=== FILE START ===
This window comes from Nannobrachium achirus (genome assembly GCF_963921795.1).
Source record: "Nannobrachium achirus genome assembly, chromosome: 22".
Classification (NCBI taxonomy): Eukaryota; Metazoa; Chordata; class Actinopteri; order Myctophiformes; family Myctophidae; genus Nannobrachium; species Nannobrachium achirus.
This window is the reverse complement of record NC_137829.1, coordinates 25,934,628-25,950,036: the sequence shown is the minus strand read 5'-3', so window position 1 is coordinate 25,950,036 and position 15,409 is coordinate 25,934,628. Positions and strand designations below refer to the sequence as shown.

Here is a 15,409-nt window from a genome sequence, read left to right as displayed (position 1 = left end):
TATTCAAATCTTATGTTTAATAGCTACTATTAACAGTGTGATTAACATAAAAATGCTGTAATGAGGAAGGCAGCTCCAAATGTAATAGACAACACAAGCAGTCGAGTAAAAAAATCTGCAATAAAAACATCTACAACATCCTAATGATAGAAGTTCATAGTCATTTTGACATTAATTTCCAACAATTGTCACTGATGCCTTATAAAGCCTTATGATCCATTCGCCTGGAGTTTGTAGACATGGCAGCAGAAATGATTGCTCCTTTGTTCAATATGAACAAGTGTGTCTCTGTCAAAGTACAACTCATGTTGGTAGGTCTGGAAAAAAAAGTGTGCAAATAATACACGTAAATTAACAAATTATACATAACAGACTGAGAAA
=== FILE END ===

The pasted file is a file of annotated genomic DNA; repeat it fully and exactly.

This window comes from Nannobrachium achirus (genome assembly GCF_963921795.1).
Source record: "Nannobrachium achirus genome assembly, chromosome: 22".
Classification (NCBI taxonomy): Eukaryota; Metazoa; Chordata; class Actinopteri; order Myctophiformes; family Myctophidae; genus Nannobrachium; species Nannobrachium achirus.
This window is the reverse complement of record NC_137829.1, coordinates 25,934,628-25,950,036: the sequence shown is the minus strand read 5'-3', so window position 1 is coordinate 25,950,036 and position 15,409 is coordinate 25,934,628. Positions and strand designations below refer to the sequence as shown.

Here is a 15,409-nt window from a genome sequence, read left to right as displayed (position 1 = left end):
TATTCAAATCTTATGTTTAATAGCTACTATTAACAGTGTGATTAACATAAAAATGCTGTAATGAGGAAGGCAGCTCCAAATGTAATAGACAACACAAGCAGTCGAGTAAAAAAATCTGCAATAAAAACATCTACAACATCCTAATGATAGAAGTTCATAGTCATTTTGACATTAATTTCCAACAATTGTCACTGATGCCTTATAAAGCCTTATGATCCATTCGCCTGGAGTTTGTAGACATGGCAGCAGAAATGATTGCTCCTTTGTTCAATATGAACAAGTGTGTCTCTGTCAAAGTACAACTCATGTTGGTAGGTCTGGAAAAAAAAGTGTGCAAATAATACACGTAAATTAACAAATTATACATAACAGACTGAGAAA